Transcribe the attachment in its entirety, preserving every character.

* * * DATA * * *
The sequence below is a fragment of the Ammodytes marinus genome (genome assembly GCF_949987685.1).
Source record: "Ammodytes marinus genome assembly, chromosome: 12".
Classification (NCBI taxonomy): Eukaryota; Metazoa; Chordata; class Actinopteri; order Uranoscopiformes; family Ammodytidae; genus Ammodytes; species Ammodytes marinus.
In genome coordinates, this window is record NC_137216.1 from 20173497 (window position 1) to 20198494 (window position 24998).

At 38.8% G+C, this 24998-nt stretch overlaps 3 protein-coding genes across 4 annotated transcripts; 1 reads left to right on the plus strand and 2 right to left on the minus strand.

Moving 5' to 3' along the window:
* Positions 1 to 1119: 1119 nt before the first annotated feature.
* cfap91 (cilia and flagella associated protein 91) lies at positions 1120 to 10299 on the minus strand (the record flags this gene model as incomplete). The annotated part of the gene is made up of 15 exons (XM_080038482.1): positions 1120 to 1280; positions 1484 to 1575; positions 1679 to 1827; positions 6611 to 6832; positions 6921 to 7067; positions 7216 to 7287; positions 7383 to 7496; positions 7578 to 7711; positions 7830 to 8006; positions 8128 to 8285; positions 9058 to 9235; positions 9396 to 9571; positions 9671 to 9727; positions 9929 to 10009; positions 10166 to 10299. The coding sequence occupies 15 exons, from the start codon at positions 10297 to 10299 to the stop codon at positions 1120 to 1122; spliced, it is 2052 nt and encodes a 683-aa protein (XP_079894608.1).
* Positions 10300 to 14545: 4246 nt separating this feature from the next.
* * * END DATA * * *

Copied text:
The sequence below is a fragment of the Ammodytes marinus genome (genome assembly GCF_949987685.1).
Source record: "Ammodytes marinus genome assembly, chromosome: 12".
Classification (NCBI taxonomy): Eukaryota; Metazoa; Chordata; class Actinopteri; order Uranoscopiformes; family Ammodytidae; genus Ammodytes; species Ammodytes marinus.
In genome coordinates, this window is record NC_137216.1 from 20173497 (window position 1) to 20198494 (window position 24998).

At 38.8% G+C, this 24998-nt stretch overlaps 3 protein-coding genes across 4 annotated transcripts; 1 reads left to right on the plus strand and 2 right to left on the minus strand.

Moving 5' to 3' along the window:
* Positions 1 to 1119: 1119 nt before the first annotated feature.
* cfap91 (cilia and flagella associated protein 91) lies at positions 1120 to 10299 on the minus strand (the record flags this gene model as incomplete). The annotated part of the gene is made up of 15 exons (XM_080038482.1): positions 1120 to 1280; positions 1484 to 1575; positions 1679 to 1827; positions 6611 to 6832; positions 6921 to 7067; positions 7216 to 7287; positions 7383 to 7496; positions 7578 to 7711; positions 7830 to 8006; positions 8128 to 8285; positions 9058 to 9235; positions 9396 to 9571; positions 9671 to 9727; positions 9929 to 10009; positions 10166 to 10299. The coding sequence occupies 15 exons, from the start codon at positions 10297 to 10299 to the stop codon at positions 1120 to 1122; spliced, it is 2052 nt and encodes a 683-aa protein (XP_079894608.1).
* Positions 10300 to 14545: 4246 nt separating this feature from the next.